First of all, in the run-up to the launch one of the comments by the Cubicle 7 team was that there was a lot squeezed into the supplement but due to size constraints a few things had to be left out. This would indicate to me that every page was valuable and that we would not expect to find padding of any sort. Indeed this is fairly true. Even the treasure examples are possibly sufficiently useful to overlook accounting for 5% of the book, though of course I would be happier is this supplementary information was downloadable. I would also be even happier if the same was true of the four pages used for sample characters created from the new backgrounds for Noldor Elves and Rangers.

I am still in two minds over the inclusion of maps regarding Rivendell and the surrounding valley. On the one hand, unless you intend to run some sort of Easter egg hunt or have it overrun with baddies (in your wildly diverging version of the LotR), it is effectively a few pages of wasted material. Who really cares where the stairs up to Elronds personal quarters are or that Glorfindel has his own house down the lane? In a system that is based around many esoteric concepts this seems unusually well defined.

Conversely, I would also have been surprised if they had been missing. Maybe a less detailed map corresponding to the main picture would have sufficed, leaving more room for other stuff.



Maybe the maps are relevant to an upcoming scenario in which a character gets the opportunity to nick something from Elronds private boudoir?
The same (wasted space) could be said of the artwork in which quite a few images were duplicated. While I understand that this was generally done where the same creature was detailed in two locations (its narrative in the wilderness section and in the stats section), surely having its picture in one or the other location would have sufficed, again leaving space for other things.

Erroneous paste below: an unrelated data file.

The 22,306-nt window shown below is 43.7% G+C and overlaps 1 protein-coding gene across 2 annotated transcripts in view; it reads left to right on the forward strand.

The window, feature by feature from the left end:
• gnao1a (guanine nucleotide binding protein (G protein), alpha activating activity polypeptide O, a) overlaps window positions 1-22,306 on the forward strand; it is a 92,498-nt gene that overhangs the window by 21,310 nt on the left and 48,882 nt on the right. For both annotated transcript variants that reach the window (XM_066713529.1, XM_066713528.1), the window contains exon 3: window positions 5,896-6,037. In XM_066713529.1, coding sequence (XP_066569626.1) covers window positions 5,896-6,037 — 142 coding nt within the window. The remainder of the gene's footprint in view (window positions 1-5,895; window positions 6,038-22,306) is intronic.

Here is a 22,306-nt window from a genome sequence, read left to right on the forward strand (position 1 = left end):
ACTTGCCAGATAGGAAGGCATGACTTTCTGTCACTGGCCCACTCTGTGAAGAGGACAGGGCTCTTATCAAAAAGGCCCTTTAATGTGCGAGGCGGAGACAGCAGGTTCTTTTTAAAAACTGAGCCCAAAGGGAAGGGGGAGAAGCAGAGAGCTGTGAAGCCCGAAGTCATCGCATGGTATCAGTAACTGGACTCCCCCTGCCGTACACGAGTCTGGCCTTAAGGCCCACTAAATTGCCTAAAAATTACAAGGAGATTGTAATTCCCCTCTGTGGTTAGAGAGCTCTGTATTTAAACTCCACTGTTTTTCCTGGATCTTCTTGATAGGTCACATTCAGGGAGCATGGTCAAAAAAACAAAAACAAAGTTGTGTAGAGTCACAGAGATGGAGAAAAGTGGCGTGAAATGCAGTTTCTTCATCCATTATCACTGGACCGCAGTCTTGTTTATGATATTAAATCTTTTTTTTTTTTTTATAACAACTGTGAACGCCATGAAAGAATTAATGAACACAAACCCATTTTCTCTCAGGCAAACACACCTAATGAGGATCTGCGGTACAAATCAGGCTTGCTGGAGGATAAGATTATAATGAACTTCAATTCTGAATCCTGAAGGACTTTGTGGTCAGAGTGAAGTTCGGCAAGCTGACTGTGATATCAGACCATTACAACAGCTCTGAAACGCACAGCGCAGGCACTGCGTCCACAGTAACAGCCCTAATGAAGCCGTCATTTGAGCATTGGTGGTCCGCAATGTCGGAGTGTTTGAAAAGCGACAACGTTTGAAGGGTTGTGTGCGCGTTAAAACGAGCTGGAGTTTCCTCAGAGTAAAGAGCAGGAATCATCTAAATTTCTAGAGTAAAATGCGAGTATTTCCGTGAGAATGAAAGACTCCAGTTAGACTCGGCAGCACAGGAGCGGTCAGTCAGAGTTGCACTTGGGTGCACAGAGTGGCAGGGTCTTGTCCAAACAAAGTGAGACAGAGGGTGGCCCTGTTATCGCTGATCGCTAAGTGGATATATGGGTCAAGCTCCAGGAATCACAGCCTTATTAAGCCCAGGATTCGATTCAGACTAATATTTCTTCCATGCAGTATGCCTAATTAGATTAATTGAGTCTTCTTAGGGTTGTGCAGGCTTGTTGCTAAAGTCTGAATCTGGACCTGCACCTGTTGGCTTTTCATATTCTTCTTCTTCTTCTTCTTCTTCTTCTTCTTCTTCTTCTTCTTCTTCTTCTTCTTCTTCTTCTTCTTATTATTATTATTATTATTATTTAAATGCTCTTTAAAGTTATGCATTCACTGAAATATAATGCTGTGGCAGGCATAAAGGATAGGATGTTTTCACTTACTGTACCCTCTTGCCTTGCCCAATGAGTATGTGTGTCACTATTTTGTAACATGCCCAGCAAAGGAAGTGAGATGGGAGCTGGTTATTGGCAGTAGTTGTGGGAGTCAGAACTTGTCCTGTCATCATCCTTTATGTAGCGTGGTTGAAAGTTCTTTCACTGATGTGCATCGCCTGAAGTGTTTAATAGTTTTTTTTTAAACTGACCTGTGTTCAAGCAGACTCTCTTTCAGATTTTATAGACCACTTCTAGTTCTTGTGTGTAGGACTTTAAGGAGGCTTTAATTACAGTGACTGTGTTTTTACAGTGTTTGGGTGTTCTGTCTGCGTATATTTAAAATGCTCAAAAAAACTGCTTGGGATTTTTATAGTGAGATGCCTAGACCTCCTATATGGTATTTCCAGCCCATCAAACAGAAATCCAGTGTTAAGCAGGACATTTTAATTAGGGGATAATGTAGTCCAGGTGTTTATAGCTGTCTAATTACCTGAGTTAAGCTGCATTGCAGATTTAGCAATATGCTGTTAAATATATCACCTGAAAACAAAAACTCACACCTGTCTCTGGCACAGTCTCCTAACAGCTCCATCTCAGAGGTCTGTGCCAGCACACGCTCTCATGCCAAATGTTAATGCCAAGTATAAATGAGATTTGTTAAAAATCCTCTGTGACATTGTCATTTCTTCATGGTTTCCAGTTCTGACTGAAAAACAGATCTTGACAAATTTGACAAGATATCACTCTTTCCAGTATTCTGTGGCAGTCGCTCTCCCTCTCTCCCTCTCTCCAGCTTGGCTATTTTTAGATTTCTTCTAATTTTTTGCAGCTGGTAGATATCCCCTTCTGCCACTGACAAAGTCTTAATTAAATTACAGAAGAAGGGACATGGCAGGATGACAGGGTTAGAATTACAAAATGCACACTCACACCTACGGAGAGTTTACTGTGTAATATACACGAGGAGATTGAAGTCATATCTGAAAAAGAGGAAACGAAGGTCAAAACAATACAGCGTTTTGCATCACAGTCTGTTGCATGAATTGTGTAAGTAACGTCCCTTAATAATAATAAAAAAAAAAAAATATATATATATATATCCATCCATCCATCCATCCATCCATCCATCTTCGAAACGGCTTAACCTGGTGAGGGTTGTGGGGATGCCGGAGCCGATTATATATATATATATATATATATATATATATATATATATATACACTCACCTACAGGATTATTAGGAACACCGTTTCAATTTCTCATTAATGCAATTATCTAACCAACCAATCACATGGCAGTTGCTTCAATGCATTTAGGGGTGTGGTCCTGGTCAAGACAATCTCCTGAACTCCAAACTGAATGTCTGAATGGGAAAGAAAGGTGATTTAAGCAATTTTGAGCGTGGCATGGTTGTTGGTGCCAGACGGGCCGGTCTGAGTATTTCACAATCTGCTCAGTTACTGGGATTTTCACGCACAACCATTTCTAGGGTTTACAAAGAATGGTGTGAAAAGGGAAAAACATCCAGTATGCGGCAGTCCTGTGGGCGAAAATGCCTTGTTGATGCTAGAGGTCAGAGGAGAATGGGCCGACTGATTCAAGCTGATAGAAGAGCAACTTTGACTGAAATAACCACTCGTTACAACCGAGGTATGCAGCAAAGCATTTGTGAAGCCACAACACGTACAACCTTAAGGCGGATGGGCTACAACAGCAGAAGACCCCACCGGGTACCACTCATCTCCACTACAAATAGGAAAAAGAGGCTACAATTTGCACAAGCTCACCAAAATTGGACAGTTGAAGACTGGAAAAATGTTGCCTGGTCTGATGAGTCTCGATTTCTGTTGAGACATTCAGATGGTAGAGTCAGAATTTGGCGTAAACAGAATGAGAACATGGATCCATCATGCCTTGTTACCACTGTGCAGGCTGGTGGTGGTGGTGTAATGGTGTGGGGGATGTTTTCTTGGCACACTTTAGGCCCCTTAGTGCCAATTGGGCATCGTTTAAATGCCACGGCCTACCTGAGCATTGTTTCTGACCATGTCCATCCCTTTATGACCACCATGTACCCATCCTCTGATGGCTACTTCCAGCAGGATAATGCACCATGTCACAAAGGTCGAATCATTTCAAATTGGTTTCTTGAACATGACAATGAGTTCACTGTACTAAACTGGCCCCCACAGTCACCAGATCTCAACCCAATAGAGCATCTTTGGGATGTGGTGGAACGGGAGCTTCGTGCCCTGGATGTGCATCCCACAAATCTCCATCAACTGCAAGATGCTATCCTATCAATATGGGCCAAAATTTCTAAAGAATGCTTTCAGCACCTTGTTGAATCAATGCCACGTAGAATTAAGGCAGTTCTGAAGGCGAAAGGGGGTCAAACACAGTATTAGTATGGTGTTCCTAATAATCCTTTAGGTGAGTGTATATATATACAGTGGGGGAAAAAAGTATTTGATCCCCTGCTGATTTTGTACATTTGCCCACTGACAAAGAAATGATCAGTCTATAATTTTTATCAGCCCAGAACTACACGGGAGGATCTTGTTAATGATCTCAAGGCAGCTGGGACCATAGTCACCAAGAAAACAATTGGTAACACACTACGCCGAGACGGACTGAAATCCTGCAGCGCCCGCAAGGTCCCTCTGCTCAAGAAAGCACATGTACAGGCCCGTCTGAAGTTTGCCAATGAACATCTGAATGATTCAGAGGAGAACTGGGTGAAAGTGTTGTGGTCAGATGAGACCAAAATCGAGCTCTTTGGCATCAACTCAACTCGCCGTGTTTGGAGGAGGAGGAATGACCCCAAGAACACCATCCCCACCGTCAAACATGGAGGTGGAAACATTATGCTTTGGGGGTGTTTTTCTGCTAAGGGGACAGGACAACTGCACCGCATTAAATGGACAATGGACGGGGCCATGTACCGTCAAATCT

All in all I suspect that the supplement could have been pruned by five or six pages, maybe even ten without significant loss of information allowing for things that didn't make the cut. I would have liked to have seen a lot more fellowship phase options for Rivendell and the surrounding region along with a few more curses and magical effects. Some more suggestions or options for the Eye of Mordor would have been nice, such as dealing with the party accompanied with a handful of NPC's. Stating that NPC's don't count towards being hunted by the Eye seems very odd indeed.

Summary
This is a very good supplement, giving options to the Loremaster who may have become a little jaded by characters cutting swathes through the ranks of his minions and fed up with characters seemingly utterly impossible to injure while at the same time complaining how unfair it is that they can only kill one orc each per round. It is clear though that this supplement will also serve as the foundation for future products. Anyone running adventures in Middle-earth using the TOR system should invest in this supplement.




 
News
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***** Inter Galactic News *****

Fox Effects Fantastic Turnaround